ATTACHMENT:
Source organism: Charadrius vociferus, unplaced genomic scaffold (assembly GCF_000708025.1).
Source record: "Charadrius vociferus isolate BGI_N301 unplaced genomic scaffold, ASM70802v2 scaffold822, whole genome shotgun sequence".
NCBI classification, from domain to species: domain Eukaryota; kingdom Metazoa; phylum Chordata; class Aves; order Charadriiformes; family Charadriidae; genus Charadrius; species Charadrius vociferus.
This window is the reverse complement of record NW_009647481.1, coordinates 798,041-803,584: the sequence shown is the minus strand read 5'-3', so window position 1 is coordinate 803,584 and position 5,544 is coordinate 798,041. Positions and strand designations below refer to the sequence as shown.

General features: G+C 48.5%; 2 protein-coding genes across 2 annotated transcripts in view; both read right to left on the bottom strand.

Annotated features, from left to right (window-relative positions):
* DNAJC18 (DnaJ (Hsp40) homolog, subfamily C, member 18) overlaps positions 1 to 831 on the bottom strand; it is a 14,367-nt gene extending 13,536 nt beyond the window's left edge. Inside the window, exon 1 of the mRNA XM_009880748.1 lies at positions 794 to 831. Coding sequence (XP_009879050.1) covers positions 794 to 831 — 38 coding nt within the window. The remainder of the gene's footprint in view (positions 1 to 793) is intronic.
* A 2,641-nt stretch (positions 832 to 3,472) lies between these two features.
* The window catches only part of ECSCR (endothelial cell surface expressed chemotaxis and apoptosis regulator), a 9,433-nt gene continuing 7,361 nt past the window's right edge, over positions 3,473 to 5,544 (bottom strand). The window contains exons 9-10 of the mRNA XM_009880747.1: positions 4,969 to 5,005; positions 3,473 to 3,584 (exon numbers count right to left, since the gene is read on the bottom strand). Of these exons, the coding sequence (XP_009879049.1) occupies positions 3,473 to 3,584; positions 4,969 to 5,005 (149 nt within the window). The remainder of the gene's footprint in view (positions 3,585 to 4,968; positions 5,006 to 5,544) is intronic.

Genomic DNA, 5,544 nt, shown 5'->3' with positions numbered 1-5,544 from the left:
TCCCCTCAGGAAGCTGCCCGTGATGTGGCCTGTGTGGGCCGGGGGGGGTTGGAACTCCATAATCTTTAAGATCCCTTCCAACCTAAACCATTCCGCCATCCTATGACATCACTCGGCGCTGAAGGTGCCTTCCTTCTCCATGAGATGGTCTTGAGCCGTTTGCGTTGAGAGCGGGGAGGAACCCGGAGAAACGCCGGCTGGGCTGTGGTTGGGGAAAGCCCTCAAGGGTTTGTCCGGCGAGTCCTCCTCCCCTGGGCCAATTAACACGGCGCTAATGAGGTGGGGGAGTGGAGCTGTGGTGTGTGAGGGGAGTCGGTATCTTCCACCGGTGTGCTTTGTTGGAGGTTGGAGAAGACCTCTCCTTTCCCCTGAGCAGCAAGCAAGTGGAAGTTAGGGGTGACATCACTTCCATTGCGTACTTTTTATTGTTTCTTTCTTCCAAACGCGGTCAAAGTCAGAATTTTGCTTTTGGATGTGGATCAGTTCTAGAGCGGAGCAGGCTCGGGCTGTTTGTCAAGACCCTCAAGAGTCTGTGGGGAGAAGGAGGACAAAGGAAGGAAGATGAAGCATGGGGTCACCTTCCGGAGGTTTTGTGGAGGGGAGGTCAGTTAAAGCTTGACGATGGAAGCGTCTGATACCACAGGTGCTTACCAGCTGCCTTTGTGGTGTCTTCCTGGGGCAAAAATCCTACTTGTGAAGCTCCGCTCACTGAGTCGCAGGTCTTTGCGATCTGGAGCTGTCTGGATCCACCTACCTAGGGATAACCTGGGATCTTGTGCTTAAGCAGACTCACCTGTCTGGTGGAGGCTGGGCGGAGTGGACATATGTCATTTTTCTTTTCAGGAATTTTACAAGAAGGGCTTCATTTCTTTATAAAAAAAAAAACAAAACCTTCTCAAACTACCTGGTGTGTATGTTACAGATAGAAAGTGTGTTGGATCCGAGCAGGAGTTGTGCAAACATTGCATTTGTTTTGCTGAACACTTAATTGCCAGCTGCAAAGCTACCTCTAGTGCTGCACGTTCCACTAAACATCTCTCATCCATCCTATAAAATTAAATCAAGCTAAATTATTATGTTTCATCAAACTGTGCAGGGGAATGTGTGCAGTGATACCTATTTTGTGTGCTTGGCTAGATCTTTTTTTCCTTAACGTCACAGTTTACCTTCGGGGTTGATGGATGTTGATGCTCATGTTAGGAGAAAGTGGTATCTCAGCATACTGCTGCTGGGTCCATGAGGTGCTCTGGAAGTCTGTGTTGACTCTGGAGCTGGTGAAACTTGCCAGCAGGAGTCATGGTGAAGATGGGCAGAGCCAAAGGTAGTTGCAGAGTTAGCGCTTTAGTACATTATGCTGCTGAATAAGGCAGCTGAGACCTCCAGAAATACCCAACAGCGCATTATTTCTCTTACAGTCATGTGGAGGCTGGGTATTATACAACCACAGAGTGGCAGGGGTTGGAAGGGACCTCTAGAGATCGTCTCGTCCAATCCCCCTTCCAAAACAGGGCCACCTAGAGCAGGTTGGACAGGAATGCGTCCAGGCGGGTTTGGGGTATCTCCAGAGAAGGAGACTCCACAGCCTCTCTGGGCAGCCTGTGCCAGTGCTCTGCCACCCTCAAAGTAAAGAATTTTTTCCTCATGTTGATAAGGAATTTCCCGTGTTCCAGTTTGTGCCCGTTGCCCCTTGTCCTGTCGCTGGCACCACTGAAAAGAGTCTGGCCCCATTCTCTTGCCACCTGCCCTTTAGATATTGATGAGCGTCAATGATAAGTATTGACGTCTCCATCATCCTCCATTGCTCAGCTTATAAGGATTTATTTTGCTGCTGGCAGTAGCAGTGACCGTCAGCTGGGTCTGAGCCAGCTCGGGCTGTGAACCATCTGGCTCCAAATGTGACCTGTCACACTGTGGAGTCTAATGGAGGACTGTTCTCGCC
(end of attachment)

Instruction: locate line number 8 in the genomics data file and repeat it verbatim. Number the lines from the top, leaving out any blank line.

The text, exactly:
* A 2,641-nt stretch (positions 832 to 3,472) lies between these two features.